The practice of briefly keying a microphone (hitting the push-to-talk/PTT button) to see if a repeater responds with a courtesy tone is commonly known as kerchunking (or ker-chunking) in ham-speak.
Don’t do it!  Don’t be a kerchunker, even though it’s often a quick and convenient way of verifying that you can hit a repeater.
For one, it is technically illegal.  All transmissions must be identified (with rare exceptions).  Just because you hear it happening a lot and the probability of getting caught is very low doesn’t make it right.
However, the main reason not to key a mic without identifying yourself is that it
is both annoying and disruptive.  It’s bad etiquette and almost always discouraged in published guidelines by the repeater owner.
If you really want to test your connection to a repeater, take the extra second to speak your call sign into the mic. Or say “testing”, followed by your call sign.  Or ID and ask for a signal report, which will give you even more info than just to hear a courtesy tone.
On a related note, if you want to test transmit power or SWR or something like that, consider using a simplex frequency to avoid tying up a repeater.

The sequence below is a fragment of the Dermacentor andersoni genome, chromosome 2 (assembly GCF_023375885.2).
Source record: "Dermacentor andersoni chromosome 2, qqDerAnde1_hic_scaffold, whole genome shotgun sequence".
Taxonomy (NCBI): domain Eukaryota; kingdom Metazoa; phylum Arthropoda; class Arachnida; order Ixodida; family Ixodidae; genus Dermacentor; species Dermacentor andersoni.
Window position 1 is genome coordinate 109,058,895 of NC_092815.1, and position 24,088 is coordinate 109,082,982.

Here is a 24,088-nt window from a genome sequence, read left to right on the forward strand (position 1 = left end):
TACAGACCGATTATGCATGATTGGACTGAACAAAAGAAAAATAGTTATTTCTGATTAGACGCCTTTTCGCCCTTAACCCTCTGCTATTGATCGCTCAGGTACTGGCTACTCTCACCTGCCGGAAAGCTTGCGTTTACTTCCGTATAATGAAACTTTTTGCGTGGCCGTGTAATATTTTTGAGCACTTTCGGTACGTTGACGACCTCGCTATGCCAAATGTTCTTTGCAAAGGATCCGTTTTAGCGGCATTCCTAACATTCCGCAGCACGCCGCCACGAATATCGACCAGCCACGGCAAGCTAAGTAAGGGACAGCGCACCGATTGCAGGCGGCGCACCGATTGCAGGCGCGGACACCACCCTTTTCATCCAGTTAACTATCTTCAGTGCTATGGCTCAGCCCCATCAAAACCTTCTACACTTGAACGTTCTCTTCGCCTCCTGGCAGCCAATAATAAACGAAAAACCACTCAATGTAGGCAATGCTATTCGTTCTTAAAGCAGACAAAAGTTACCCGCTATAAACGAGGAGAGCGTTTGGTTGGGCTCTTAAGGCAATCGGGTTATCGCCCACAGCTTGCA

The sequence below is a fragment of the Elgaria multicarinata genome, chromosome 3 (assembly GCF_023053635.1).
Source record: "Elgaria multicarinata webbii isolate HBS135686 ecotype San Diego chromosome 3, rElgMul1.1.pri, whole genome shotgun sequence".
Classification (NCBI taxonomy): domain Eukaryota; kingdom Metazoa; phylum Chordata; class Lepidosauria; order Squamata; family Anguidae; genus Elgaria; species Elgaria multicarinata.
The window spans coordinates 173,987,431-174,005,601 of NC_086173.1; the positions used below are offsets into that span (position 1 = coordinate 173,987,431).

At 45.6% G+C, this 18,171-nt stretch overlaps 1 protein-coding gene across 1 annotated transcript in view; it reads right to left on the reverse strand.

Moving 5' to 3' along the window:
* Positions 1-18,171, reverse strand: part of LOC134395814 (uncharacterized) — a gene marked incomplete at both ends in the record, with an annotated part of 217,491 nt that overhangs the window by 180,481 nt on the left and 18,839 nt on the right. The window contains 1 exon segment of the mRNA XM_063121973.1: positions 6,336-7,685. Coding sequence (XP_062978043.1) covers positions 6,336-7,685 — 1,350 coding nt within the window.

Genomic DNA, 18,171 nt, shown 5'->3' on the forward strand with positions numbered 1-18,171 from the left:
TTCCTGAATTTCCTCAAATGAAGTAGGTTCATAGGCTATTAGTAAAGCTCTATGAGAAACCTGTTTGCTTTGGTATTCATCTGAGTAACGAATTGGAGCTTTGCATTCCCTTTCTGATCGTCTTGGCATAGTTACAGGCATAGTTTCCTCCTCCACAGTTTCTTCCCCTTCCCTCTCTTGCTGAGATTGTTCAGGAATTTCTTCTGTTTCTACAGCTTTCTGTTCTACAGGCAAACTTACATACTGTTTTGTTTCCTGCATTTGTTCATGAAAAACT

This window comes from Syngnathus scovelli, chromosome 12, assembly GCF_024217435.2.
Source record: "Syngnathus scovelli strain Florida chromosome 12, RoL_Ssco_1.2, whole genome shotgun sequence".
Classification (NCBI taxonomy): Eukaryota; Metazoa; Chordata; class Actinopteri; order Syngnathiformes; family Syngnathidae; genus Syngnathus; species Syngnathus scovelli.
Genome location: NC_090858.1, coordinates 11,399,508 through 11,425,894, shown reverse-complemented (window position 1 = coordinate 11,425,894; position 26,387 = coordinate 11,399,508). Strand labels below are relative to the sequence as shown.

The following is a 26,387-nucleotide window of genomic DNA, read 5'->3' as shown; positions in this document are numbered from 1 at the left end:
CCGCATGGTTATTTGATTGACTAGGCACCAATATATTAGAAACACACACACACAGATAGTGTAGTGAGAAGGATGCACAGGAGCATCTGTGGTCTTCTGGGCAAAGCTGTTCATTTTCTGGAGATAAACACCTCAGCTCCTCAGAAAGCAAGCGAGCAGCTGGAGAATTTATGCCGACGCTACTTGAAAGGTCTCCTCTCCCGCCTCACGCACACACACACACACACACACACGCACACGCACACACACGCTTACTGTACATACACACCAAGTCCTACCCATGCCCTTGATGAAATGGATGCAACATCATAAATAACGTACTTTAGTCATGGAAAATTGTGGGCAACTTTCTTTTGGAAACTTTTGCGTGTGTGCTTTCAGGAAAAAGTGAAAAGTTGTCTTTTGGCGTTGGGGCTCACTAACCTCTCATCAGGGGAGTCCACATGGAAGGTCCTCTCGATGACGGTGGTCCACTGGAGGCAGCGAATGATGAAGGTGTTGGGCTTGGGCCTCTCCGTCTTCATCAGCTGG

Stuck Microphone

While it’s mainly a local VHF/UHF communications issue, stuck microphones can be a real problem.

A stuck mic situation is when a radio operator inadvertently transmits for an extended time because they have unintentionally triggered the push to talk or transmit switch on their radio.  Consequences of a stuck mic range from being a nuisance to a life-threatening disruption. At best a stuck mic ties up a repeater or simplex frequency with dead air or noise.  At worst it blocks urgent communication during a disaster net or public service event.

One common stuck mic situation involves a mobile unit with the hand-held mic loose in the vehicle where it might get wedged into the seat to trigger the PTT button.  Best practice here is to keep the mic clipped into a hanger when not being used to minimize inadvertent transmission.

Keeping a mobile mic secure in clip minimizes chance of inadvertent keying.

Another common situation involves mic accessories with HTs during a public service event or emergency deployment.  When using a speaker-mic or headset, ensure that the PTT button is protected from accidental triggering.  Also, the Yaesu FT-60 is a wonderful handheld radio and many hams have them, but they (and others like them) have a squirrely speaker/mic jack that is prone to false triggers when the connector is not seated completely.  So make sure your accessory is connected securely and not prone to pulling out when the radio is clipped to your belt or in a pocket or something like that.

External mic or headset prone to false PTT triggers because of plug design on certain HTs.

In any case, awareness is our first line of defense.  Be aware that a stuck mic is a problem and that you might be the culprit.

Don’t be this guy!

Keep an eye on your transmit light to make sure it’s not on when Continue reading